Kong: Skull Island
A team of explorers and soldiers travel to an uncharted island in the Pacific, unaware that they are crossing into the domain of monsters, including the mythic Kong.
‘Kong: Skull Island’ is a mostly entertaining, well made monster movie that makes up for what it lacks in plot with good direction and a fun, game cast. The film is focused on a group of scientists and military men, who shortly after the Vietnam War, set off for a mythical island in the Pacific, supposedly for geological reasons. Given the title of the film and all the marketing material leading up to its release, it’s no surprise that ‘Skull Island’ is home to a lot more than an unchartered territory alone, and the film wastes little time in getting into the crux of its story.
The best monster movies tend to keep the creature off the screen for as long as feasibly possible, and ‘Kong: Skull Island’ goes against that, not entirely to its detriment, introducing Kong within the opening sequence. That introduces panic into the assembled cast from the outset, and from the first major (well crafted) encounter with Kong, the film does a good job of defining what makes these characters tick, even if it’s in archetypal terms. There’s hints that Vogt-Roberts wants to explore the film and its themes as a Vietnam War allegory, both in terms of its time period and the soldier characters focusing on the ‘wrong’ enemy, but the film is stronger when it leans into the lighter and more surreal elements of the narrative. That’s mainly driven by the introduction of John C. Reilly’s character, a soldier who found himself stranded on the island many years earlier, and who now lives out as some kind of crazy outsider (think Brando in ‘Apocalypse Now’, but more kooky than evil). He’s the best thing in the film and I really dug the wavelength his character and performance was operating on.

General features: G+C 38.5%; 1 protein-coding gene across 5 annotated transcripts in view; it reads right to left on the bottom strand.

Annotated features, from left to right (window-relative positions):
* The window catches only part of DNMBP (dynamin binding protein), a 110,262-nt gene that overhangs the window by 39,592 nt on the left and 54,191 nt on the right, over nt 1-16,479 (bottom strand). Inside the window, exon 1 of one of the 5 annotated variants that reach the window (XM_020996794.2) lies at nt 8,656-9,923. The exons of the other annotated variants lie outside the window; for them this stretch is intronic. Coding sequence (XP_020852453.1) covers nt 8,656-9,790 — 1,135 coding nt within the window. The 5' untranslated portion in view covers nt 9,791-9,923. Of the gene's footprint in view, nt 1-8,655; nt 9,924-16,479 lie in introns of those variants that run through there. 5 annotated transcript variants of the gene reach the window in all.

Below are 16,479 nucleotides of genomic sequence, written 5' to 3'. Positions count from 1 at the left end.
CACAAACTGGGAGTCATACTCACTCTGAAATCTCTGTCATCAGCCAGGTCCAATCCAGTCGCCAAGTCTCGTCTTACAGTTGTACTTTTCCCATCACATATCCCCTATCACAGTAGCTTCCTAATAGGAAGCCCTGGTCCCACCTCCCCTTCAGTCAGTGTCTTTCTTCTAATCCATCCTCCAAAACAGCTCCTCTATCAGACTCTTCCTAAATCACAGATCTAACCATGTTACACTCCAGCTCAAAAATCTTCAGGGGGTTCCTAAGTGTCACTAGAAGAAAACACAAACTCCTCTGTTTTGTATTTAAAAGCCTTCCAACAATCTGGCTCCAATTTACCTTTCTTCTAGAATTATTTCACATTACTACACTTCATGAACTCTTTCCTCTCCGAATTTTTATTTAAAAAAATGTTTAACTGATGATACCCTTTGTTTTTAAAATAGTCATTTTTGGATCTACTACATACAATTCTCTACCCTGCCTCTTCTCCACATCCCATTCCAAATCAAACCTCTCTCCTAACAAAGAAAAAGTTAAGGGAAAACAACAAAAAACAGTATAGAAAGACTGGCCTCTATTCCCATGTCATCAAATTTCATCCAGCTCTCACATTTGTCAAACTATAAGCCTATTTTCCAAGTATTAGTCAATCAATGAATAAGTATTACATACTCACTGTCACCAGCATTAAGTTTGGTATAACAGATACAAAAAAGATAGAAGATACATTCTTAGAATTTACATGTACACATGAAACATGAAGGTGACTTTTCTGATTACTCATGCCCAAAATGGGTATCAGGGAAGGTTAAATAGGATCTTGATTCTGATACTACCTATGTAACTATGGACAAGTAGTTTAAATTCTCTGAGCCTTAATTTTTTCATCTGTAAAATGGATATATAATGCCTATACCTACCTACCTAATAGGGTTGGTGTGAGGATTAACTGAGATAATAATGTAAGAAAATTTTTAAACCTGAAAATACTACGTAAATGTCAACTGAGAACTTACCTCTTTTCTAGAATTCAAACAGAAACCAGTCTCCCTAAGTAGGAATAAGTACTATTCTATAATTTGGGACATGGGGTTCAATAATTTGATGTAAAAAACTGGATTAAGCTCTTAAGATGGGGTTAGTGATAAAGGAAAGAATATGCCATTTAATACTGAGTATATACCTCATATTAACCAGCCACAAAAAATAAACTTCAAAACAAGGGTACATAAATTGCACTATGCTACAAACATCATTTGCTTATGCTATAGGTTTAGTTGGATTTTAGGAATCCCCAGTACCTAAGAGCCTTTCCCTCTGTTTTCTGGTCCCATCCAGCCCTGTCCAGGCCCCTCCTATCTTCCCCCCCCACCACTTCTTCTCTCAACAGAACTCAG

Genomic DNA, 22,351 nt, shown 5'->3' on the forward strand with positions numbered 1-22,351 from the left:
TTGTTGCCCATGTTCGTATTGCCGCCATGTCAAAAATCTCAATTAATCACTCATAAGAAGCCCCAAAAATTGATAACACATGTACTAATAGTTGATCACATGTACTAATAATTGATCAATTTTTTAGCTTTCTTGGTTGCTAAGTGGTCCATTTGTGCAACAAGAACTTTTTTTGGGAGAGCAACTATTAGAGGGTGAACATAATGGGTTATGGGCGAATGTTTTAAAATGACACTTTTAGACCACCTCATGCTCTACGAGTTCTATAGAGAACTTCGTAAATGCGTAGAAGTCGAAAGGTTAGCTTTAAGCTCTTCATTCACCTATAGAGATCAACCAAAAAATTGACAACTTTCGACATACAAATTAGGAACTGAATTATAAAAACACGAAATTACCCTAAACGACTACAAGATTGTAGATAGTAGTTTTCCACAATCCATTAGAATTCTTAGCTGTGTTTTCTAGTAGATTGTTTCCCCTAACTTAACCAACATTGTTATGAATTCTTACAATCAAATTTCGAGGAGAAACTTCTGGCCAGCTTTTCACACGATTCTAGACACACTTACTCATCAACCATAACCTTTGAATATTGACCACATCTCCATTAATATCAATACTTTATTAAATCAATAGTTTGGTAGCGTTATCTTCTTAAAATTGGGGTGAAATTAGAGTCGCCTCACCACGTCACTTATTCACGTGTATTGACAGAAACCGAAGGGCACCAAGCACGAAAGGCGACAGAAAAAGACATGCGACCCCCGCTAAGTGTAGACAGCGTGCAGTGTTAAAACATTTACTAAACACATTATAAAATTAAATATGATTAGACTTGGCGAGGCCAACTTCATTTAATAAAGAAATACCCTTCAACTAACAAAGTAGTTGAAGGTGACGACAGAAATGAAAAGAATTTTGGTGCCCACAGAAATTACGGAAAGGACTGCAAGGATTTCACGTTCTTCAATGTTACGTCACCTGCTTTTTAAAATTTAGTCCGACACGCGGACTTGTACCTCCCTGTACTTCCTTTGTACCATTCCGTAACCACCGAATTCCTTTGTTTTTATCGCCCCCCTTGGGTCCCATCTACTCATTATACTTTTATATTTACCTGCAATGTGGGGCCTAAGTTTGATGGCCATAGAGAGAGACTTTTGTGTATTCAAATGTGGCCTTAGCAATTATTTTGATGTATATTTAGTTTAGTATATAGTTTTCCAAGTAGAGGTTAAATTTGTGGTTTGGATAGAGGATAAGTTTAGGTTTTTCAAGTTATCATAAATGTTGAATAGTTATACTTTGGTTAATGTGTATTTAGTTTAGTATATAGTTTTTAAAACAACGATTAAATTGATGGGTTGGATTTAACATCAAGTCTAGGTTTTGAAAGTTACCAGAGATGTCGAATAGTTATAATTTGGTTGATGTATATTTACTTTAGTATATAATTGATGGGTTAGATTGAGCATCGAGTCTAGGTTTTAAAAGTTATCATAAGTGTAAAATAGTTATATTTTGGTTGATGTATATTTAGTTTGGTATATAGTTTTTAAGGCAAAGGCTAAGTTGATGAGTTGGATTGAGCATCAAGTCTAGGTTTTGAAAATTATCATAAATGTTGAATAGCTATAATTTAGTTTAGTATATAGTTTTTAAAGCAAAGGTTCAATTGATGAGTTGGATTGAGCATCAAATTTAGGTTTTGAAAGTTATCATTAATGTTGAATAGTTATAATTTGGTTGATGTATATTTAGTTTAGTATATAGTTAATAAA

In terms of the rest of the cast, there are fun performances from the likes of Samuel L. Jackson and Shea Whigham, but I found the leading duo fairly poor. Brie Larson, coming off an Oscar win in ‘Room’ is fairly non-descript (more down to writing than performance) and I found Tom Hiddleston to be incredibly bland and not charismatic enough to be a leading man. The film’s star (Reilly aside) is Kong and his presence is well used for the most part, both in terms of design and use as plot device. The effects are very strong and Kong looks really imposing, with some really striking imagery used to bring the impressively chosen location to life. Vogt-Roberts doubles down on the time period and Vietnam War film influences with the soundtrack, which features many key cultural touchpoints from the era, but like last year’s disappointing ‘Suicide Squad’, the sheer amount is overwhelming and it feels too much like someone flicking through a jukebox than an organic use to enhance the action on screen.
‘Kong: Skull Island’ is a fun movie, well made and featuring a good showing for its iconic movie monster, but at times it doesn’t quite balance its tone and I’d have enjoyed it a lot more if it leaned into the craziness a little more!
Directed By: Jordan Vogt-Roberts
Starring: Tom Hiddleston, Brie Larson, Samuel L. Jackson, John Goodman, John C. Reilly, Jing Tian, Toby Kebbell, John Ortiz, Corey Hawkins, Jason Mitchell, Shea Whigham, Thomas Mann and Terry Notary